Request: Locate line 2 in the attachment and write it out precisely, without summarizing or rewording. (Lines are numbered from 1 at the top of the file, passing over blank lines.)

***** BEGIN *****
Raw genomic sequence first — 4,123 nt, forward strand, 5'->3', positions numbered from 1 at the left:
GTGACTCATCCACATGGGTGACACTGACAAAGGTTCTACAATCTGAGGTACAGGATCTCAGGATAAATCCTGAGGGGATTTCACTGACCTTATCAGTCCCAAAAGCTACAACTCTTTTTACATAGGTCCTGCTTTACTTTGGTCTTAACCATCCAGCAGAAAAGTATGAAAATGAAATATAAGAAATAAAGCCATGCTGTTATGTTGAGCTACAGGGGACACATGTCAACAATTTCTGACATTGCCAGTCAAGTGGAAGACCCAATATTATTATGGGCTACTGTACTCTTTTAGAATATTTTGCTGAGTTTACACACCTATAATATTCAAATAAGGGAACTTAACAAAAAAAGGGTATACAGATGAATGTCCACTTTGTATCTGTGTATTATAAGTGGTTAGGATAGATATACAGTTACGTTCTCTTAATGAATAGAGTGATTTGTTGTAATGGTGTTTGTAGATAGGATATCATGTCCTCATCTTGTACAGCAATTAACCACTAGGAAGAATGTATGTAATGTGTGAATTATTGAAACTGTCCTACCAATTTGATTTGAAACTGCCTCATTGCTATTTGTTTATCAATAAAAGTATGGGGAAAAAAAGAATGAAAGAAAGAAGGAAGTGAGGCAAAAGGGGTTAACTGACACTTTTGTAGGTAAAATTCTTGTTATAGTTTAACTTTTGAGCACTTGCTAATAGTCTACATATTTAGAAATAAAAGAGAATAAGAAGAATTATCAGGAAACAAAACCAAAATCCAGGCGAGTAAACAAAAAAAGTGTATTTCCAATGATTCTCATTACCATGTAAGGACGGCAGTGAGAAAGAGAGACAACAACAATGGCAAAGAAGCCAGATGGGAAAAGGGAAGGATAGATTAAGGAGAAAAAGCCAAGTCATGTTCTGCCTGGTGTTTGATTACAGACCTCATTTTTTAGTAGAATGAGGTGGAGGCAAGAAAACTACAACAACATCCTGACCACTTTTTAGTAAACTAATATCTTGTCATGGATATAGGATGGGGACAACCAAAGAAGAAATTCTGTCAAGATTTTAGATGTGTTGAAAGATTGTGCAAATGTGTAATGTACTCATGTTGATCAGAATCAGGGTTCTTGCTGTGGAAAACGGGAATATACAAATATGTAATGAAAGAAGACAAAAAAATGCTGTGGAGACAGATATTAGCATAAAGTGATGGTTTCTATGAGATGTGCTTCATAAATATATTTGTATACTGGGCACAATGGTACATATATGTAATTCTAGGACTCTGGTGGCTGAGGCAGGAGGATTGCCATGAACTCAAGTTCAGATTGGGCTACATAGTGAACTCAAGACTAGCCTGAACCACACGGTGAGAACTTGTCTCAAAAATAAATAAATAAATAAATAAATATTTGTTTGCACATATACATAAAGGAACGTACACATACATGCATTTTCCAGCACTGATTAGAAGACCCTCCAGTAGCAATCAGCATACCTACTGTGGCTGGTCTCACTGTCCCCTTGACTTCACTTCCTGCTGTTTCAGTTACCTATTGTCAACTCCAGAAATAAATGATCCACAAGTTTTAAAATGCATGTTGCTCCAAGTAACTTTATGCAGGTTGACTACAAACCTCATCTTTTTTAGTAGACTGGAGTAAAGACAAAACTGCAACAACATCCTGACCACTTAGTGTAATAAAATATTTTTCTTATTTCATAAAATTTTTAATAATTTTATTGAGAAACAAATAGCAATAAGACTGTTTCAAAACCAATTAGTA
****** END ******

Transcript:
GTGACTCATCCACATGGGTGACACTGACAAAGGTTCTACAATCTGAGGTACAGGATCTCAGGATAAATCCTGAGGGGATTTCACTGACCTTATCAGTCCCAAAAGCTACAACTCTTTTTACATAGGTCCTGCTTTACTTTGGTCTTAACCATCCAGCAGAAAAGTATGAAAATGAAATATAAGAAATAAAGCCATGCTGTTATGTTGAGCTACAGGGGACACATGTCAACAATTTCTGACATTGCCAGTCAAGTGGAAGACCCAATATTATTATGGGCTACTGTACTCTTTTAGAATATTTTGCTGAGTTTACACACCTATAATATTCAAATAAGGGAACTTAACAAAAAAAGGGTATACAGATGAATGTCCACTTTGTATCTGTGTATTATAAGTGGTTAGGATAGATATACAGTTACGTTCTCTTAATGAATAGAGTGATTTGTTGTAATGGTGTTTGTAGATAGGATATCATGTCCTCATCTTGTACAGCAATTAACCACTAGGAAGAATGTATGTAATGTGTGAATTATTGAAACTGTCCTACCAATTTGATTTGAAACTGCCTCATTGCTATTTGTTTATCAATAAAAGTATGGGGAAAAAAAGAATGAAAGAAAGAAGGAAGTGAGGCAAAAGGGGTTAACTGACACTTTTGTAGGTAAAATTCTTGTTATAGTTTAACTTTTGAGCACTTGCTAATAGTCTACATATTTAGAAATAAAAGAGAATAAGAAGAATTATCAGGAAACAAAACCAAAATCCAGGCGAGTAAACAAAAAAAGTGTATTTCCAATGATTCTCATTACCATGTAAGGACGGCAGTGAGAAAGAGAGACAACAACAATGGCAAAGAAGCCAGATGGGAAAAGGGAAGGATAGATTAAGGAGAAAAAGCCAAGTCATGTTCTGCCTGGTGTTTGATTACAGACCTCATTTTTTAGTAGAATGAGGTGGAGGCAAGAAAACTACAACAACATCCTGACCACTTTTTAGTAAACTAATATCTTGTCATGGATATAGGATGGGGACAACCAAAGAAGAAATTCTGTCAAGATTTTAGATGTGTTGAAAGATTGTGCAAATGTGTAATGTACTCATGTTGATCAGAATCAGGGTTCTTGCTGTGGAAAACGGGAATATACAAATATGTAATGAAAGAAGACAAAAAAATGCTGTGGAGACAGATATTAGCATAAAGTGATGGTTTCTATGAGATGTGCTTCATAAATATATTTGTATACTGGGCACAATGGTACATATATGTAATTCTAGGACTCTGGTGGCTGAGGCAGGAGGATTGCCATGAACTCAAGTTCAGATTGGGCTACATAGTGAACTCAAGACTAGCCTGAACCACACGGTGAGAACTTGTCTCAAAAATAAATAAATAAATAAATAAATATTTGTTTGCACATATACATAAAGGAACGTACACATACATGCATTTTCCAGCACTGATTAGAAGACCCTCCAGTAGCAATCAGCATACCTACTGTGGCTGGTCTCACTGTCCCCTTGACTTCACTTCCTGCTGTTTCAGTTACCTATTGTCAACTCCAGAAATAAATGATCCACAAGTTTTAAAATGCATGTTGCTCCAAGTAACTTTATGCAGGTTGACTACAAACCTCATCTTTTTTAGTAGACTGGAGTAAAGACAAAACTGCAACAACATCCTGACCACTTAGTGTAATAAAATATTTTTCTTATTTCATAAAATTTTTAATAATTTTATTGAGAAACAAATAGCAATAAGACTGTTTCAAAACCAATTAGTA